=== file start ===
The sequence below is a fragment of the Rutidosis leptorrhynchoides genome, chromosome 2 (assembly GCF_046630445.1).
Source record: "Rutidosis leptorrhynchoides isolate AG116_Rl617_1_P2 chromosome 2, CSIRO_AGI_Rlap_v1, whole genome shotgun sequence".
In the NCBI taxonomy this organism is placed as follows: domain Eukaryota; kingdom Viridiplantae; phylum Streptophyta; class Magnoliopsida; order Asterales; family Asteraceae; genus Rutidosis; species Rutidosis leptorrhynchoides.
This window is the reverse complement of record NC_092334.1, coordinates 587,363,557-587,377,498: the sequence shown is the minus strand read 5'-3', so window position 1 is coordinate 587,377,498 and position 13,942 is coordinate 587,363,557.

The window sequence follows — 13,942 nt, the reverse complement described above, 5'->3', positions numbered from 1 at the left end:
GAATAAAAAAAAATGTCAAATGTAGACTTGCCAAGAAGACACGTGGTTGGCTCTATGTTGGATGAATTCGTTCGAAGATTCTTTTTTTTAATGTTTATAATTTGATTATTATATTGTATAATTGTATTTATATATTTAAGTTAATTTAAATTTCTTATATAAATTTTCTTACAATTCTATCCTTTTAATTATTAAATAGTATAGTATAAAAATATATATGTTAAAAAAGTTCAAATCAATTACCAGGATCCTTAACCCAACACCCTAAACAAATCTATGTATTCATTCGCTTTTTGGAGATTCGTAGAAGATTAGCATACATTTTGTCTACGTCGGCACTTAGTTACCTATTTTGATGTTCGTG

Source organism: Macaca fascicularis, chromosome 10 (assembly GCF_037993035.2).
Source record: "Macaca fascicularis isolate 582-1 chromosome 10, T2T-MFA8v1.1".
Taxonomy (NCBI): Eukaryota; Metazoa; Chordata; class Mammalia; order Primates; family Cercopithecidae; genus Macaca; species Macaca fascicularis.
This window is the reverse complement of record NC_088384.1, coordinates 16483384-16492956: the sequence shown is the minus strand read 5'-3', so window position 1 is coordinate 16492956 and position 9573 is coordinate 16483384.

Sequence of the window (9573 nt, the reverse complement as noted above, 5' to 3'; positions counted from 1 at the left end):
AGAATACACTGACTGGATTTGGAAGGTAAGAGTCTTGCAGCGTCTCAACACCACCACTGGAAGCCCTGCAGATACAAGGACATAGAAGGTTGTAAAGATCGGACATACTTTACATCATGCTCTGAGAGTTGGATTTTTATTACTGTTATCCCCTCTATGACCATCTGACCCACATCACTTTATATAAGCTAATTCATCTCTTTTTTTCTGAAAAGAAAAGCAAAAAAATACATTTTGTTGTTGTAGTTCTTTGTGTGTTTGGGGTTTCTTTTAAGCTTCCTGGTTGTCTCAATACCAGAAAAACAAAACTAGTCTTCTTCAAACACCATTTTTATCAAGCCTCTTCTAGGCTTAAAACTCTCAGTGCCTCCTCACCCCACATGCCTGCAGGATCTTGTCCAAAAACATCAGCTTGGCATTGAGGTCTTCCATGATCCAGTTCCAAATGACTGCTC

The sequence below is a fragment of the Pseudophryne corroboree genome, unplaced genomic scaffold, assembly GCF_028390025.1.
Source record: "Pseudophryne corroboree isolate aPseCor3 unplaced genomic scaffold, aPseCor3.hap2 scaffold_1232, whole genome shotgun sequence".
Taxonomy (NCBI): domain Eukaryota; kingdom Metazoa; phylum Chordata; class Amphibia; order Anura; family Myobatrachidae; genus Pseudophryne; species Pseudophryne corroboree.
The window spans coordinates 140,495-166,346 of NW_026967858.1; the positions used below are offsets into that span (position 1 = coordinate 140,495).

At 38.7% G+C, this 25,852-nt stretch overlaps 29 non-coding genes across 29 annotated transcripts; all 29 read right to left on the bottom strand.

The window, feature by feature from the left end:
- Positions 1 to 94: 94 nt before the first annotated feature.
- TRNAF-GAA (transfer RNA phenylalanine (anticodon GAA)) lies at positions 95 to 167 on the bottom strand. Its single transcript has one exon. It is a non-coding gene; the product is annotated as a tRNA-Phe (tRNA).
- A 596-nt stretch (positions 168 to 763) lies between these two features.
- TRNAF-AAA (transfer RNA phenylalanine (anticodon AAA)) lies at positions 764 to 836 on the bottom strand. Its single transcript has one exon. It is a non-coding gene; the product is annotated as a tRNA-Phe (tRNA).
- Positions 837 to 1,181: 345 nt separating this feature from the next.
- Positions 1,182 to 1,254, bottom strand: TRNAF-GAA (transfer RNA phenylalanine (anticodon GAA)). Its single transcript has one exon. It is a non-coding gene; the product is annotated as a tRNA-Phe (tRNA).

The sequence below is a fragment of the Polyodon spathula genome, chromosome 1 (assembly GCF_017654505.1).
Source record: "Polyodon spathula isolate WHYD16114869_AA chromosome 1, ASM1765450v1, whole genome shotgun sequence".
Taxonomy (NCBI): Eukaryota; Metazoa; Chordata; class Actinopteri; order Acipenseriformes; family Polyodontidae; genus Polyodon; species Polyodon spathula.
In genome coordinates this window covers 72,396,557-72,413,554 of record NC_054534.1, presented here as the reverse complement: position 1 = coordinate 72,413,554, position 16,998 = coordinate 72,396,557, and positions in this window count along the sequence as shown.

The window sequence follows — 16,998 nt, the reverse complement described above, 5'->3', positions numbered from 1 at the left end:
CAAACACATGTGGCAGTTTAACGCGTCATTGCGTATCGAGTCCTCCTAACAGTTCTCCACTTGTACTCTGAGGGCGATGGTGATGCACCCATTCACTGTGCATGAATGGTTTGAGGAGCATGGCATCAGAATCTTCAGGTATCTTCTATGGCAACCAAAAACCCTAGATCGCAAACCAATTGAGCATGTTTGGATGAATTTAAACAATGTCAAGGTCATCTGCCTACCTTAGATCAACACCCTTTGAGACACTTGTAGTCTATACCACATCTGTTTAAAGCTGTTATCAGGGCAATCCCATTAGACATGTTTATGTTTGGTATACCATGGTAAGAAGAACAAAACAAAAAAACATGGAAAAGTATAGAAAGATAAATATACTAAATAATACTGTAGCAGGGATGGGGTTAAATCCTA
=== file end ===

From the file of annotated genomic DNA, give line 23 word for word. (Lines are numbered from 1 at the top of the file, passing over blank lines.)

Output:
- Positions 837 to 1,181: 345 nt separating this feature from the next.